Saberhagen, Fred – Lost Swords 04 – Farslayer’s Story

Down at the far end of the room one of the two bachelor youths snored, loudly and abruptly. Zoltan glanced in that direction, but as far as he could tell both of the young men were really still fast asleep.

In the stillness of the night Black Pearl’s shadowy mermaid companion murmured something that Zoltan could not quite make out. Black Pearl understood what had been said, though, and ceased trying to pull free. Instead she took Zoltan’s wrist in her own grip.

“We’ve come to bring a warning to the village. Men from the other side of the river, where the Senones live, are coming across in two boats tonight. They must be intending some hostile action.”

“Men from the other side? What should I-”

“As soon as we two are gone, raise the alarm. But you must not say that my friend and I were here and told you. Otherwise the elders might ignore your warning. So please, forget we were here!”

“Very well. This place is dangerous for you, then?”

The mermaid shook her head, as if to say there was no time to explain now. “Meet me Zoltan, meet me tomorrow night at midnight, at the edge of the lake near the mouth of the creek that flows past the Malolo stronghold. Come out in a boat if you can. If not, then watch for me from shore. Will you do that?”

“I will, I swear I will!”

Black Pearl flashed Zoltan a last look, a look that held a kind of desperation. Then in the next moments she and her silent companion were gone, as softly and swiftly as diving otters, disappearing at once through an aperture in the floor. It was the same entrance commonly used by people who arrived at the dormitory in boats. But there was no boat below the entrance now.

Only a small stain of water upon an empty sleeping mat remained to show that the visitors had not been a dream after all.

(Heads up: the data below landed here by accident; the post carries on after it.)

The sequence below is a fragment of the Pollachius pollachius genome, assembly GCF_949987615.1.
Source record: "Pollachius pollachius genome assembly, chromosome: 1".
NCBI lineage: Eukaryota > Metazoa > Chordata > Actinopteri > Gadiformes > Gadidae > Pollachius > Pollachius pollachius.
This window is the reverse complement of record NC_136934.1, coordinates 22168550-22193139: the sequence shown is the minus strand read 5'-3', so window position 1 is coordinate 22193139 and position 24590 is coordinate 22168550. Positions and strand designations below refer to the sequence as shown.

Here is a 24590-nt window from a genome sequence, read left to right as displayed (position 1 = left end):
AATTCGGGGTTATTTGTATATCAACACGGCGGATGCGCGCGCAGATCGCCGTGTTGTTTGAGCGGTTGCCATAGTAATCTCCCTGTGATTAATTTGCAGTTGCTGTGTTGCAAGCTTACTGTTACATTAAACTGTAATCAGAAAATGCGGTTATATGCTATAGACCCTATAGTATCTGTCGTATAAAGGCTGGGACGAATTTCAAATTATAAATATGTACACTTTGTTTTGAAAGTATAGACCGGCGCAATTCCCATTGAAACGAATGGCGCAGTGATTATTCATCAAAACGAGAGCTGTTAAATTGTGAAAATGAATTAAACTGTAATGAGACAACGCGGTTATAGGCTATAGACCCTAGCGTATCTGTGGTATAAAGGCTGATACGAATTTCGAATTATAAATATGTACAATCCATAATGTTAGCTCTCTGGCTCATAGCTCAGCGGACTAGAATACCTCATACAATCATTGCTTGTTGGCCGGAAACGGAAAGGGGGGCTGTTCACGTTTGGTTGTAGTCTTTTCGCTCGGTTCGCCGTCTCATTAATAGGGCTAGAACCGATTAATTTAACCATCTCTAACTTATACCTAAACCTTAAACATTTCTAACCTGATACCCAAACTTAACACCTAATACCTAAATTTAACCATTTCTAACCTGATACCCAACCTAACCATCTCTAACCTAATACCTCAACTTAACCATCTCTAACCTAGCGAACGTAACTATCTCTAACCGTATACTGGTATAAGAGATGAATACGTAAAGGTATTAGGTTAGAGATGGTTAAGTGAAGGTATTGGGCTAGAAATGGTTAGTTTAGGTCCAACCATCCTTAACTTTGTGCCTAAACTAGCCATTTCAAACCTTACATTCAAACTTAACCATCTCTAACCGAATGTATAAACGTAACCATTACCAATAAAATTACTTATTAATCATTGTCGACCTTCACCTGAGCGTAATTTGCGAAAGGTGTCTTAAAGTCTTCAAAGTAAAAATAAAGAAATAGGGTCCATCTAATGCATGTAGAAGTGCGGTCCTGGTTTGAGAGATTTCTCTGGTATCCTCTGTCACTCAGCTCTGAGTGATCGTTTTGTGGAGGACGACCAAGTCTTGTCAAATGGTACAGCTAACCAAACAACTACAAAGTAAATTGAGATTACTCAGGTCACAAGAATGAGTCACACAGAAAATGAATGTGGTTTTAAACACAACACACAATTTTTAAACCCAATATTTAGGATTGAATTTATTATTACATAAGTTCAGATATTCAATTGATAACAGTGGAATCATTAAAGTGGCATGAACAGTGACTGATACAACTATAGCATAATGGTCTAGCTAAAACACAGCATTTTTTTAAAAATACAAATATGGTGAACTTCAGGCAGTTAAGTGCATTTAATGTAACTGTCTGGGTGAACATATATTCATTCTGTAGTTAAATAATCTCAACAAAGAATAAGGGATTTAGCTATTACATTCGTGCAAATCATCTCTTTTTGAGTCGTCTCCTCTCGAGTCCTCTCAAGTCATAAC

Rising silently from his blanket, Zoltan moved quickly to one of the windows on the lake side of the house and looked out. Out on the misty lake at least two large floating objects were dimly visible, holding place against the current. They had to be boats, moving silently in the moonlight, creeping in toward the village docks.

Zoltan drew in breath and shouted, as loudly as he could.

The two youths at the far end of the dormitory sprang up instantly, as if they had been prodded with sharp spears. Zoltan pointed through the window toward the boats, and shouted some more. His two roommates looked where he was pointing, and a moment later added their voices to his at full volume.

Next, drawing his short sword, Zoltan rushed outside, onto a deck built above the water. Already the uproar he had started was spreading to the other houses. Within a matter of a few moments more, it seemed that everyone in the village was awake, and all the men had sprung to arms; the small docks were swarming with defenders.

Three large boats, full of would-be attackers, could now be seen quite close to shore. The craft of this flotilla turned briefly broadside to the bank, from which position their shadowy crews launched a light volley of missiles, stones and arrows. Then the intruders dropped their weapons and plied their paddles vigorously, heading out into the concealing mists again. They were pursued by a scattered response in the form of arrows and slung stones. In the space of half a dozen breaths the skirmish, if it could even be called that, was over. No one on shore appeared to have been injured, and there was no damage done.

Within a few minutes after the attackers had disappeared, the village leaders, gathering in torchlight among their armed and assembled people, wanted to know who had first raised the alarm. Zoltan raised his hand. He explained that he had just happened to be wakeful, and had seen the enemy approaching.

The people of the village accepted this explanation, and were quick to praise the stranger for his alertness. But Yambu, listening, looked at Zoltan strangely. Her gaze said that later, when the two of them were again alone, she would insist on being told the truth.

Chapter FOUR